Now, if you’re a writer who’s been to a few conferences or poked around the Internet for a while, you know that using kids to “critique” your work is considered, well, almost unprofessional. Cautionary tales abound of writers who send queries off to agents and editors, prefaced with “My Sunday school class loved this story,” or “All my grandchildren think this novel is the absolute bomb.” One agent said it bluntly at a conference I attended: “It doesn’t matter what kids think of your work; what matters is what the editor thinks.”

I had heeded that advice, resisting the temptation to read works-in-progress to the classes I subbed for and volunteered in. (Although, I must admit that my two middle-grade sons were and are my first listeners. Reading aloud helps me find typos, word repetition, and continuity flaws faster than anything else.)

Still, I’d had that toothache-y feeling for weeks, ever since the last revision pass. I couldn’t ignore it. I’d been a mom of extremely mischievous boys long enough to know when to trust my instincts, and my subconscious was sounding the alarm. But I couldn’t see the root of the problem.

And neither could anyone else, or so they said.

I’d sent those pages to at least a half dozen writer friends, my mom, my agent, and my editor. I just knew that someone would tell me what was awry. “What about the first page,” I asked. “Is the first chapter good enough?”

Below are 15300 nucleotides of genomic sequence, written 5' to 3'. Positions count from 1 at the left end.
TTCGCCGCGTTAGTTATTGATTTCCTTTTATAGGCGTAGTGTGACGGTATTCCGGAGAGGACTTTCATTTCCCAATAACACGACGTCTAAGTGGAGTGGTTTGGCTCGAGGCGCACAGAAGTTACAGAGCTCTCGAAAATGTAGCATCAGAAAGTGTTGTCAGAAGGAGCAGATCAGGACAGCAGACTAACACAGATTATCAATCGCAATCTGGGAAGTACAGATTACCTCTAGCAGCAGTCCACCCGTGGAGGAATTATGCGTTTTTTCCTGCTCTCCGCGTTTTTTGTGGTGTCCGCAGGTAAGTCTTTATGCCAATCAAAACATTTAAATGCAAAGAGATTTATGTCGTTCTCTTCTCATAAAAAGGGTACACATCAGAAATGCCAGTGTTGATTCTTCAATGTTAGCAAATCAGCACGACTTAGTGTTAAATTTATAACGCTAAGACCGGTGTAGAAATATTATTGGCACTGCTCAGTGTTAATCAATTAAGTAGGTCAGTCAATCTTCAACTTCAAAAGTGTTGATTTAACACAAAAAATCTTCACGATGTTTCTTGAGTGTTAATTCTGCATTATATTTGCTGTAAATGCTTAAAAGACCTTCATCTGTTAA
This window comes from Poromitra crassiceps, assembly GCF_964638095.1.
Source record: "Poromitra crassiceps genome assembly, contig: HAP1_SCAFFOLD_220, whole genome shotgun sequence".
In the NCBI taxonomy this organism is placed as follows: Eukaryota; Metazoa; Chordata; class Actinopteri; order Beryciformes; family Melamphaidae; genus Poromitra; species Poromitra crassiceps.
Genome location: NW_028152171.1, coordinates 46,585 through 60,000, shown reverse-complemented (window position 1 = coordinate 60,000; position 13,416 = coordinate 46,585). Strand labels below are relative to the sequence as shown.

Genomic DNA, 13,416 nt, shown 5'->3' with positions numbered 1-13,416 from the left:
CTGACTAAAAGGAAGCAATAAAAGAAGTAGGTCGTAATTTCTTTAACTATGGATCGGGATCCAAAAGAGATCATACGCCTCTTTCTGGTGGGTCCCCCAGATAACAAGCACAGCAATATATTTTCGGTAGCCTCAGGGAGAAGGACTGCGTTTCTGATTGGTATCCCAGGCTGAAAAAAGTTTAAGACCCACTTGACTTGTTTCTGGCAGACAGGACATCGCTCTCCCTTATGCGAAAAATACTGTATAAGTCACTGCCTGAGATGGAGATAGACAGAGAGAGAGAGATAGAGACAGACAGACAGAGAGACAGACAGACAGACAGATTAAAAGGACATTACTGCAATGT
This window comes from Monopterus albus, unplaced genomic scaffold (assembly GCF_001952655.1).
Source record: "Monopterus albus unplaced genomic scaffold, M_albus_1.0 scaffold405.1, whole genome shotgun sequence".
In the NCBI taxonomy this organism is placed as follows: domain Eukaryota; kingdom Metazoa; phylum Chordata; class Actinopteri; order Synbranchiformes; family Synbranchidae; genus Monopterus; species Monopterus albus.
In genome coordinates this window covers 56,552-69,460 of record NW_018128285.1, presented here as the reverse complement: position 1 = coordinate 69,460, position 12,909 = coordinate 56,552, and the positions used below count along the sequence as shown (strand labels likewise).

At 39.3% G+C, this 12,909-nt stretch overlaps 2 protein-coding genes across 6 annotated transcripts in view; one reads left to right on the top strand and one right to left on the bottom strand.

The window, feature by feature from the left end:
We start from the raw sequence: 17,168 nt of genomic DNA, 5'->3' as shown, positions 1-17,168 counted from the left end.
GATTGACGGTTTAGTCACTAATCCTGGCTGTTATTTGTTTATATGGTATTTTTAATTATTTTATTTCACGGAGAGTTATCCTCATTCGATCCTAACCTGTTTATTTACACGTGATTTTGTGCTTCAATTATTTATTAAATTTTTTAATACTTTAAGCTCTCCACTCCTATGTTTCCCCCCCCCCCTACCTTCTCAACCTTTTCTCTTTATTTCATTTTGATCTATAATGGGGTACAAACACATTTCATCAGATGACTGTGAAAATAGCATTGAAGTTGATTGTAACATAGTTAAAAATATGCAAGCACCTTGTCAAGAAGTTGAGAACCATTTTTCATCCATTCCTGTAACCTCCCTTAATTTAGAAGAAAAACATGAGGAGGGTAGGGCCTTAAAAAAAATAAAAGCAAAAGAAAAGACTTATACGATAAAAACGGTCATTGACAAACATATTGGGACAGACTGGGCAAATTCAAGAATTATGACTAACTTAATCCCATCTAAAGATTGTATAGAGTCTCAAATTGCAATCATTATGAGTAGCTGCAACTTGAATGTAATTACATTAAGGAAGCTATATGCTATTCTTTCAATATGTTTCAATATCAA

No one called me out on the soporific nature of my latest revision. I don’t blame any of those dear readers, of course – it wasn’t awful, or poorly written. It was just… boring.

It’s possible they thought it was good enough – or the best that I could do. But I had a hunch something was wrong, and if I could just figure out what it was, I could fix it.

So I went against all the advice I’d heard. If the experts didn’t see the problem, maybe it was time to take it to the audience. I called Mrs. Mahaney and asked her for a half hour with her twenty-two narcoleptics.

When those kids snored, my own inner child/editor woke up screaming. “Now do you get it? Now do you see?”

Did I ever. It hurt, but those somnolent students made it very clear that I still had work to do, even if no one else thought so. Performing an emergency heart transplant on that first chapter was the best decision I made in the whole revision process.